The Maryland Food Bank is well known for providing food to people in need through its many programs. One of those programs, FoodWorks, not only helps reduce hunger, it also develops culinary skills in the aspiring chefs preparing the meals. Through a partnership with the Community College of Baltimore County (CCBC), the Maryland Food Bank offers 12 weeks of training in culinary arts to low-income people. Scholarships from the organization eliminate a financial barrier for many.
The best photos from Baltimore Sun Media Group photographers in week 4 of the fall 2015 high school sports season.
“Rough Cut” is a loose edit from The Baltimore Sun’s photographic coverage of the National Football League. This week, photojournalists Kenneth K. Lam and Karl Merton Ferron photographed the Ravens as they defeated the Pittsburgh Steelers in overtime, 23-20, at Heinz Field.
Kathleen Kline can get busy photographing bands and events, but she always makes time for street work. As a Baltimore street photographer, Kline covered the riots in April to give a citizen’s perspective of the events. And we filmed at the place where she gets her inspiration: Graffiti Alley.
The best photos from Baltimore Sun Media Group photographers in week 3 of the fall 2015 high school sports season.
See how past popes and papal visits were covered in the pages of The Sun, including Pope John Paul II’s visit to Baltimore in 1995. Click or tap on the images for full-screen views of the front pages.
When Alejandro Orengo, a Baltimore photographer and filmmaker, covered the riots in April following the death of Freddie Gray, he wasn’t working as a member of the press. He just wanted to document what he thought would become history. He was roughed up in the crowds, but managed to capture remarkable images. And that’s just a small part of the work he’s done in Baltimore.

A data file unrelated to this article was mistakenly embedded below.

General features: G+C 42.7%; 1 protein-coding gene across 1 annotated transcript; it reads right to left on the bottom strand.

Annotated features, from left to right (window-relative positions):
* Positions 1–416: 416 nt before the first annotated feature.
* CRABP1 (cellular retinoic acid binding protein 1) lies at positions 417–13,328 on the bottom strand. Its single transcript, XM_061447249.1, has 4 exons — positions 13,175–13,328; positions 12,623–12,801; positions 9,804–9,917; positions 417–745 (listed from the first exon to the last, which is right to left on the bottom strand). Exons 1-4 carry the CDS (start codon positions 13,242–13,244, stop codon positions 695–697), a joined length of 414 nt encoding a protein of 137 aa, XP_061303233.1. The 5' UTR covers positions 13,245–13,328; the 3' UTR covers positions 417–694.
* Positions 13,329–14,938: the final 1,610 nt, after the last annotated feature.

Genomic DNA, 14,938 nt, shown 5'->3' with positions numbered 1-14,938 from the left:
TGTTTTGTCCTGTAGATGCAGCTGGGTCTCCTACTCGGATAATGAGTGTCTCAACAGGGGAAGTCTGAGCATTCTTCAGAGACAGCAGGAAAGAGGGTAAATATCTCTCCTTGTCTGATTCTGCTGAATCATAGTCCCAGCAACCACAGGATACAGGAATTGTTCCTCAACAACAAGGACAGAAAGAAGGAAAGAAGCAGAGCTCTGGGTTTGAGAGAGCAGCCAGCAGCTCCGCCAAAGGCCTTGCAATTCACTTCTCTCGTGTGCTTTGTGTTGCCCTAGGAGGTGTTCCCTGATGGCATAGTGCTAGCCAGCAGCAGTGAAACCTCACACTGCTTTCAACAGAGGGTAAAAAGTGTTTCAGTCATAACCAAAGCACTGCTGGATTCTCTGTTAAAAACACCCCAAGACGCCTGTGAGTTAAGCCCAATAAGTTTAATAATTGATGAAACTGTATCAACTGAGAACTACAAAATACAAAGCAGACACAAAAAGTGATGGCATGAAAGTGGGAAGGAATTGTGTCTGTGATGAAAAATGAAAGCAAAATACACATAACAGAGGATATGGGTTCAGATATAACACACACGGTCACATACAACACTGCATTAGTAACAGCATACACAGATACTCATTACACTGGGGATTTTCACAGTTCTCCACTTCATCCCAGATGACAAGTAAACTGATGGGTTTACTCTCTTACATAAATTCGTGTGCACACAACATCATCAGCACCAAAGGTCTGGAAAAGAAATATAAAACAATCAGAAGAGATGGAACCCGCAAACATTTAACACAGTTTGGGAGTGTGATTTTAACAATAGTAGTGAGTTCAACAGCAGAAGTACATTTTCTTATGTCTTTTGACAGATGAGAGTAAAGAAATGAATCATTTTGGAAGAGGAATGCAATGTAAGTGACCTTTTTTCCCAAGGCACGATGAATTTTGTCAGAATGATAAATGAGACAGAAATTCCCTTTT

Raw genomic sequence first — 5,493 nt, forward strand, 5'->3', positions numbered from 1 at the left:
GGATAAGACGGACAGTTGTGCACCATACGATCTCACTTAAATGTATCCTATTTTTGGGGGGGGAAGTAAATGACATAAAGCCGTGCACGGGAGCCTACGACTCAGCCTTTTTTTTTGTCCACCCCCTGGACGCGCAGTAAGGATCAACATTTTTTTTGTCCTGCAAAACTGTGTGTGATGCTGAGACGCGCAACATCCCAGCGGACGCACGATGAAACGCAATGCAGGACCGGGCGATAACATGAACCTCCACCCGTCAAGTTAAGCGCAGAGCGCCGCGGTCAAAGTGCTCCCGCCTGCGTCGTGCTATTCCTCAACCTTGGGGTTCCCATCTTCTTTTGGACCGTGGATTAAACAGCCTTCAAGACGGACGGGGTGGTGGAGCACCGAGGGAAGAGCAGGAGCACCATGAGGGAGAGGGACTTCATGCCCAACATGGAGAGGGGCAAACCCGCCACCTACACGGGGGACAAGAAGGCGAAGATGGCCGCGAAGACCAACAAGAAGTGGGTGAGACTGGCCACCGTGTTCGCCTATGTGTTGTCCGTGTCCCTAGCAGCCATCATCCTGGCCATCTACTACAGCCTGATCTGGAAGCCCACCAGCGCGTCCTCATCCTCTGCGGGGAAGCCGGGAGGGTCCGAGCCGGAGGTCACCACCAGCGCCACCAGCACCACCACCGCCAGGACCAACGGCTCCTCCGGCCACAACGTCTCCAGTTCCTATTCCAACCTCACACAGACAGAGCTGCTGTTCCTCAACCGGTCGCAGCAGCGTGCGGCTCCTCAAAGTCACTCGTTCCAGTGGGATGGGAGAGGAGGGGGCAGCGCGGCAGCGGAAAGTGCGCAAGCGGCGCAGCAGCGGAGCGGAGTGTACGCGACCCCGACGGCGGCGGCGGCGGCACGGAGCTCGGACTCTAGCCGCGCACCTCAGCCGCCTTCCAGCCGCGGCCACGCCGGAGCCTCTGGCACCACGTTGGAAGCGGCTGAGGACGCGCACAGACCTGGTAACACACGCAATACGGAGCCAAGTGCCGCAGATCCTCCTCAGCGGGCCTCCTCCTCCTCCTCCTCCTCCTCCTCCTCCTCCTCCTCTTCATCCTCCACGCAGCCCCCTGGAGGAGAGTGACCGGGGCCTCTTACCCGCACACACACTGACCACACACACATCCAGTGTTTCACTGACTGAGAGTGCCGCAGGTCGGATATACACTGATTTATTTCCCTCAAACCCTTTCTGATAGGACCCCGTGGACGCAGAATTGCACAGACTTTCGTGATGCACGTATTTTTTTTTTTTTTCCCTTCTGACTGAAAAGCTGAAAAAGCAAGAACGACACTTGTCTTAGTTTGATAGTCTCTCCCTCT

The best photos from Baltimore Sun Media Group photographers in week 2 of the fall high school sports season.
Drinking water in Baltimore before the turn of the 20th century was, to put it mildly, unsanitary. Unfiltered water from streams, wells and springs were funneled to reservoirs throughout the city. Outbreaks of disease from waterborne pathogens were common, as were complaints of odor and taste.
In 1881, the Gunpowder Falls was connected to Lake Montebello, a new reservoir that improved water conditions throughout the city. But it wasn’t until Sept. 13, 1915 — 100 years ago this week — that the city’s most significant water-related development occurred with the opening of the filtration plant at the lake. It was called one of the “biggest and most important undertakings in the history of the city” by Robert L. Clemmitt, the city’s acting water engineer and president of the water board.
On Saturday, the city will celebrate the Montebello Centennial with music, activities, historical exhibits and more.
“87,000 miles. 44 airline flights. 396 days. 35 countries. 1 family.”
That would be the epic movie tagline for the Rivenbark family, of Howard County, who recently returned from a 13-month trip around the globe. The family —- consisting of mom Julie, dad Tim, Tyler, 12, and Kara, 10 — sold their house, and their cars; Julie quit her job, Tim took a leave of absence. And the kids did their homeschool work while on safari in Africa, in a hotel in Nepal or whenever they could find time.
The family kept a near-daily blog, which was fed by stunning photos from Julie and fun, educational videos from Tyler. A short documentary about the Rivenbark’s trip is below.